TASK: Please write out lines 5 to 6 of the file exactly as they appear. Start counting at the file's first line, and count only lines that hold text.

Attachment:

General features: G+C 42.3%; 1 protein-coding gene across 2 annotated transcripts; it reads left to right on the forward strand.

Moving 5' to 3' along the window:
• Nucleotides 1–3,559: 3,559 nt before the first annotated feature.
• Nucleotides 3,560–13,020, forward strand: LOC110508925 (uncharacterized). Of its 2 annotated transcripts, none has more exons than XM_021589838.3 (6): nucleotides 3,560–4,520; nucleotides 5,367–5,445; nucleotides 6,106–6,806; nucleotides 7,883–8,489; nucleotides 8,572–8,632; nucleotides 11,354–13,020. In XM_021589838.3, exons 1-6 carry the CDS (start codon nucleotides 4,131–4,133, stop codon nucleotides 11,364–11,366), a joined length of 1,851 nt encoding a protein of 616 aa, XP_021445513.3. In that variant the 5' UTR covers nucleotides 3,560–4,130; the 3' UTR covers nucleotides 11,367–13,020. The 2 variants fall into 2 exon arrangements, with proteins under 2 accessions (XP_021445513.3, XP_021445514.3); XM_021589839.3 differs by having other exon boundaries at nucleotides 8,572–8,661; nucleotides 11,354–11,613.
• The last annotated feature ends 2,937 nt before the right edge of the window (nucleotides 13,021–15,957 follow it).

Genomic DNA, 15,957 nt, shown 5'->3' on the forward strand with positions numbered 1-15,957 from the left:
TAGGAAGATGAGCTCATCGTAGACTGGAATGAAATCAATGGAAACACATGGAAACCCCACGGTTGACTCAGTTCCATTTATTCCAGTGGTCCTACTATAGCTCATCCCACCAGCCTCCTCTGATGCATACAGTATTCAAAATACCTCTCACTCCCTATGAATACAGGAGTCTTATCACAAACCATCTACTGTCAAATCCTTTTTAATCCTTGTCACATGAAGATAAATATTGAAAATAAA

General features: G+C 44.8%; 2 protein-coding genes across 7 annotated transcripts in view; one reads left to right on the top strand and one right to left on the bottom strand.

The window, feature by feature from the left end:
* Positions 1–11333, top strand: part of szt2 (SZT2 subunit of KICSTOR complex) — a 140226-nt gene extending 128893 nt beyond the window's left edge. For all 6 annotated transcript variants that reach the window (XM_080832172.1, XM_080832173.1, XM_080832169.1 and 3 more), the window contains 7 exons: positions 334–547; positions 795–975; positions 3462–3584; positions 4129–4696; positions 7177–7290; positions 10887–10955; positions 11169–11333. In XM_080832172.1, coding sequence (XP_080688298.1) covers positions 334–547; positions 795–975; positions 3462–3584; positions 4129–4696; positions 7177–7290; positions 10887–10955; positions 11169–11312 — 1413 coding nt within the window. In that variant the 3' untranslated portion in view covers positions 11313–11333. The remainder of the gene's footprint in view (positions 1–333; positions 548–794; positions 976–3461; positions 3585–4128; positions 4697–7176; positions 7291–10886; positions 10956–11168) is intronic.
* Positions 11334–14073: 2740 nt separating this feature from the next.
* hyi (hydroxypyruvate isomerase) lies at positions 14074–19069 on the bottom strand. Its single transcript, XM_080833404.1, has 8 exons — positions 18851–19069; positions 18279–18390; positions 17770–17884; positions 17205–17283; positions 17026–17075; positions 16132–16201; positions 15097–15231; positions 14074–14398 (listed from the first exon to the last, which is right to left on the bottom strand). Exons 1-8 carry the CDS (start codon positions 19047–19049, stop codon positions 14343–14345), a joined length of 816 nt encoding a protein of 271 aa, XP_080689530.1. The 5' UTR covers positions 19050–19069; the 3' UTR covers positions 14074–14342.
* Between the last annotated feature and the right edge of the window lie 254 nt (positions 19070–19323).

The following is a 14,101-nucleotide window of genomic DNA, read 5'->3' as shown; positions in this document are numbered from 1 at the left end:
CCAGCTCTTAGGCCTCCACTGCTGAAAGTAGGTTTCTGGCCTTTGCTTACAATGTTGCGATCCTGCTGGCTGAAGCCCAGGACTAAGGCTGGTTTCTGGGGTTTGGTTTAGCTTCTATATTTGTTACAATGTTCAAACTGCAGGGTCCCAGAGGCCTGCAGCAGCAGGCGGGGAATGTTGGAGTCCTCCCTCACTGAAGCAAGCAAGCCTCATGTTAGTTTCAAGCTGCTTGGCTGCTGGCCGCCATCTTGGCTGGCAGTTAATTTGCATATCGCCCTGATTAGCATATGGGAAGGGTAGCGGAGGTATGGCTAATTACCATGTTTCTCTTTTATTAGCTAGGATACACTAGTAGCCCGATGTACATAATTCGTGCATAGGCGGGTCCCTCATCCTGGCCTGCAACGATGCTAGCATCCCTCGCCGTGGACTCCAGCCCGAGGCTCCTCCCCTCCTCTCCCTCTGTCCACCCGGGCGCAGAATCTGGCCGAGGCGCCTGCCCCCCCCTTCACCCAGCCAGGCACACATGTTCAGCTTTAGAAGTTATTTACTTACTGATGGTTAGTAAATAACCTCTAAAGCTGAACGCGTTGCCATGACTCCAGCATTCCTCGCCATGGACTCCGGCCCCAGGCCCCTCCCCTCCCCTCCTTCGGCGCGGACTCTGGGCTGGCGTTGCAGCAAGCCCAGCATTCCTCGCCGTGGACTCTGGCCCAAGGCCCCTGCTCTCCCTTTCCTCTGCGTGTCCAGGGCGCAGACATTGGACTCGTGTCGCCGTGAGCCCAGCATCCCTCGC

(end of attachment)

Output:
• The last annotated feature ends 2,937 nt before the right edge of the window (nucleotides 13,021–15,957 follow it).

Genomic DNA, 15,957 nt, shown 5'->3' on the forward strand with positions numbered 1-15,957 from the left: